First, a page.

It's going to shake like crazy... guess that cuts down on the portability unless you can mount it. hmmm.
WcW, Feb 24 2008

       i think that your air spring will provide insuffcient forcew to offset the velocity of the piston. The sw3ept volume of the cylinders will be equivilent except that on one end you will have an explosive force driving the piston out and on the other nothing at ll but air compression, I suspect that you would need all the energy available in the compressed air to achieve turnaround for the piston, With a flywheel the rotary motion brings the piston back around using its own force.
jhomrighaus, Feb 24 2008

       I really dont see any limit on the abilities of the airspring. remeber that the piston has already done some work compressing air on the way down. Further nothing indictates that we must use a full atmospheric charge on the power side.
WcW, Feb 24 2008

       To get around the airspring problem, you could make it a double-ended design (quick sketch linked - I'm not much of an artist). The whole thing will shake itself wildly, so it would need a mount/handle that could cope with the motion.
neutrinos_shadow, Feb 25 2008

       Thats a good idea but i'm not sure how it improves the basic concept. Now we need additional seals, valves and carbs. The balancing mass issue seems the most crucial to me.
WcW, Feb 25 2008

       Weird. An airspring instead of flywheel, that's ... boy, that's different.   

       One of the reasons behind the sealed crankshaft chamber in a typical two-stroke - and also the reason why oil must be mixed in the fuel - is the bottom side of the piston is pre-compressing the next intake cycle's charge of air. At the bottom of the cylinder's stroke, then, you're suddenly pulling some of the pressure out of your airspring.   

       If you don't mind using nasty exhaust as your inflation gas, you could simply plumb the exhaust to your inflator hose and go that route. Off-roaders used to do it all the time, with a cheap little doohickey called a "chuffer."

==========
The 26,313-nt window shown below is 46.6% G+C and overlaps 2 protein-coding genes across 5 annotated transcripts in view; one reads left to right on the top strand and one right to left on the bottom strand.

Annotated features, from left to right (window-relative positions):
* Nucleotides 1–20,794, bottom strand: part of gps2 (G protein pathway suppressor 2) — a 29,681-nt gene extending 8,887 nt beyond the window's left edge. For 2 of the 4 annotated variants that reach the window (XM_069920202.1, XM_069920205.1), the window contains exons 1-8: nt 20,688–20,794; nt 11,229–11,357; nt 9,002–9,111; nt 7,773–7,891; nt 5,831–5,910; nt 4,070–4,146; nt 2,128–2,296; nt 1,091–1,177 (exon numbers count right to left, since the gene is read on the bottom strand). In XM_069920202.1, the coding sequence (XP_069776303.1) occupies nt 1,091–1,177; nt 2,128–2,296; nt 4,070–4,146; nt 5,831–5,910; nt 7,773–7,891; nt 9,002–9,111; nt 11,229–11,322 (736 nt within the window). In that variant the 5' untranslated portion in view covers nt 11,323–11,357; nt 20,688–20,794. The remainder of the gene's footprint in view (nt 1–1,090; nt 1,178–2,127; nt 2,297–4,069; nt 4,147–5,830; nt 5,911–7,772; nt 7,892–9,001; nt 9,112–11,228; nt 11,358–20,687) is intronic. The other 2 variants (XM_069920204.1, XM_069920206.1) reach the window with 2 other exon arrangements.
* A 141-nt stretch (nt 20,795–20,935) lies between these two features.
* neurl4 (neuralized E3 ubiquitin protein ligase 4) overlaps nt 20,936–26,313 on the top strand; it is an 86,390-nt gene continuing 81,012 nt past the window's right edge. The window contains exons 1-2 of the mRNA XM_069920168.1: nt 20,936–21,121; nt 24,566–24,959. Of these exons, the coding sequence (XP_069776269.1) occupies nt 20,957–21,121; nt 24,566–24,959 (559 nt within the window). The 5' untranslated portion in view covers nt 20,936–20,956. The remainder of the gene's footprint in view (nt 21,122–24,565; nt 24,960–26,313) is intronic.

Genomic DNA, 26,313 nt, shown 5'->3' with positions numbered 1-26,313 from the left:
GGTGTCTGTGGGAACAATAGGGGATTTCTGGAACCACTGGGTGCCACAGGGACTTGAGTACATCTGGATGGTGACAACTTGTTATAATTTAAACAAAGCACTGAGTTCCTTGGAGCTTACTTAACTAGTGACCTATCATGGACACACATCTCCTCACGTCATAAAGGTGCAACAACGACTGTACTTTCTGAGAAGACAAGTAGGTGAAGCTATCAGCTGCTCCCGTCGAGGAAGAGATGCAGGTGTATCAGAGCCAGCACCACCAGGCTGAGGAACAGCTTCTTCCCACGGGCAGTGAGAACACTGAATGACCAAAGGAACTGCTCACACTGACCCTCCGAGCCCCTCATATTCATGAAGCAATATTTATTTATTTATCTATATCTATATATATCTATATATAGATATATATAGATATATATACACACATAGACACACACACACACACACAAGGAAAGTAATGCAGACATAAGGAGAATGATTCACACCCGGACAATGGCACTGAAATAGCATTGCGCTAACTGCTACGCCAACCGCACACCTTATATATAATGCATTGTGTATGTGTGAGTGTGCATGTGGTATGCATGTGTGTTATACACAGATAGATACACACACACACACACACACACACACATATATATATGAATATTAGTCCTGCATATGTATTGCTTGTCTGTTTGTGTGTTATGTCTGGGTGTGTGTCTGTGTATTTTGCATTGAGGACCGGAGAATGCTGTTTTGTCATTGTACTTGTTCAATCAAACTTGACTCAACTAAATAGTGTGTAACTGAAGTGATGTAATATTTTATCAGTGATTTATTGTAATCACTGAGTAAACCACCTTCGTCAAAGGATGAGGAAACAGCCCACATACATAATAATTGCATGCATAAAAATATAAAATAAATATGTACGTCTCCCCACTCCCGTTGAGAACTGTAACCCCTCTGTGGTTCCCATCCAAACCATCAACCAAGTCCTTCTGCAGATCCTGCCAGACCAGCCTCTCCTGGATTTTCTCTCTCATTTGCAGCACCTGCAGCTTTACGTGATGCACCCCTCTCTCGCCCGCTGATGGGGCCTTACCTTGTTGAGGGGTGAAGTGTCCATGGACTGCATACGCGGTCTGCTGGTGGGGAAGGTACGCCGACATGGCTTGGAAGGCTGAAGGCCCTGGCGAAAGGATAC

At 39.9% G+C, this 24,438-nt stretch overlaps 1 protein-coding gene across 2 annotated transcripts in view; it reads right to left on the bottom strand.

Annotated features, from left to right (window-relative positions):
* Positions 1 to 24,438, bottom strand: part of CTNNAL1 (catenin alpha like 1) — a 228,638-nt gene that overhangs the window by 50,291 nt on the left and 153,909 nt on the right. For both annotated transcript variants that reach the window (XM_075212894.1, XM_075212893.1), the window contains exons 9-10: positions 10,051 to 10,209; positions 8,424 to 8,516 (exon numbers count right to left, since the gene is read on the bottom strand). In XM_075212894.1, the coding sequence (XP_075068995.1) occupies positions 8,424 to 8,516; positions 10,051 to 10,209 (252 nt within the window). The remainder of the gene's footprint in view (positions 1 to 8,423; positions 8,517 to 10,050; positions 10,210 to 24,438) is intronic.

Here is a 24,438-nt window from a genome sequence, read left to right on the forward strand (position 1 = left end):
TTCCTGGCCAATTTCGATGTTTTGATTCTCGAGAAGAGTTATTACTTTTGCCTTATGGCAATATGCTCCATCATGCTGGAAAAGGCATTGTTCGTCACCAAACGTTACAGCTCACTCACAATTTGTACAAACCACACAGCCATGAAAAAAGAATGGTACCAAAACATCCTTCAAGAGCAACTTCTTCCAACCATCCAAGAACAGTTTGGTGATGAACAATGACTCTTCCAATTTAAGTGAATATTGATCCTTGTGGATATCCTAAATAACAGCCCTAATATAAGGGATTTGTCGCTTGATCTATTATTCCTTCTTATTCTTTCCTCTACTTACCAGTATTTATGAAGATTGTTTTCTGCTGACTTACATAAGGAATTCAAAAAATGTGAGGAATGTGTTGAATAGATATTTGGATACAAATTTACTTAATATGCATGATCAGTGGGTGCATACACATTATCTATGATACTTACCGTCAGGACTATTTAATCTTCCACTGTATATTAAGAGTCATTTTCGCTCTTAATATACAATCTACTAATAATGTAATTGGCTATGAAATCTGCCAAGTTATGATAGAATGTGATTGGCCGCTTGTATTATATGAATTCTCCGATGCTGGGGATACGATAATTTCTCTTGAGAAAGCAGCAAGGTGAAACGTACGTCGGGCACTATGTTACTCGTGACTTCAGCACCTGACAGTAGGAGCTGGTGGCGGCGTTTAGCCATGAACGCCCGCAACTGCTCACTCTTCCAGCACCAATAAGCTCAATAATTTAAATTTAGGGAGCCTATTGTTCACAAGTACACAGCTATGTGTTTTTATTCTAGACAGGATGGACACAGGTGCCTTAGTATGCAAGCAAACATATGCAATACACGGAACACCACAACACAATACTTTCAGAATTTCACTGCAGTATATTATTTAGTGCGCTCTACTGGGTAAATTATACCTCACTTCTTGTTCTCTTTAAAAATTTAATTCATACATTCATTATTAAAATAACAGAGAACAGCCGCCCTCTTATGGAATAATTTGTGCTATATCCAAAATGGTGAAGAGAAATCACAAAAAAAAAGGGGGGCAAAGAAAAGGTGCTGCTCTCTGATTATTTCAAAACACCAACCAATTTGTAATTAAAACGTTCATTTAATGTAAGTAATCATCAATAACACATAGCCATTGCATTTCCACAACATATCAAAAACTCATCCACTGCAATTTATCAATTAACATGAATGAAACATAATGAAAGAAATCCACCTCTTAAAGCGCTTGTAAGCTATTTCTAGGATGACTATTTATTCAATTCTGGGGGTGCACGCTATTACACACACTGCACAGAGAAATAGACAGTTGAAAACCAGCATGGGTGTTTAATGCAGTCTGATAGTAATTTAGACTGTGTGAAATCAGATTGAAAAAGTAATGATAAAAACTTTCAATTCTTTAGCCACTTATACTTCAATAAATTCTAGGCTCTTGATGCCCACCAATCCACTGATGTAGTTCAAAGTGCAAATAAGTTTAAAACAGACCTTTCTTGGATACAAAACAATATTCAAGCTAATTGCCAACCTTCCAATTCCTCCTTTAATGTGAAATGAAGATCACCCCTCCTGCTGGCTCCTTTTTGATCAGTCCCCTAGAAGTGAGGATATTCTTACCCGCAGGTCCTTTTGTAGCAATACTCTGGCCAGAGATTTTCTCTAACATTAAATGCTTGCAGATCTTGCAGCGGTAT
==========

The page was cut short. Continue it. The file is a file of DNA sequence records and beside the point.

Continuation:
Of course, most of them now just carry a big bottle of dry ice.
elhigh, Feb 25 2008

       dry ice? I understand the diversity of two stroke design, not all are crankshaft scavenged, and since this is a constant speed design I'm sure you could design a resonanat manifold. I was actually thinking that we vent the exhaust but capture the heat to add to the air volume output.
WcW, Feb 26 2008

       ...Who carries dry ice while offroading? I mean it's an awesome idea, but I'm not aware of anyone doing it...
Custardguts, Feb 27 2008

       Ive seen those little CO2 inflators (liquid) but never dry ice (solid).
WcW, Feb 27 2008

       Nice idea...but, probably will not work for most of the reasons stated above. I think a more practical solution would be a small alcohol fuled engine, perhaps along the lines of a model airplane engine, set up to power a scaled down air compressor...pull the string, start the engine and begin the compressing of air. These engines are no longer the pains in the rear they once were...they start reliably, even in cold weather and run very long times as long as you keep the induction of air clean. Engines that weigh only ten ounces can produce up to one horse power. I imagine expense of precision engineered fuel powered small compressors would not be practical next to the cheap, $14.99 at Wal-Mart electrics you just plug into your cigarette lighter.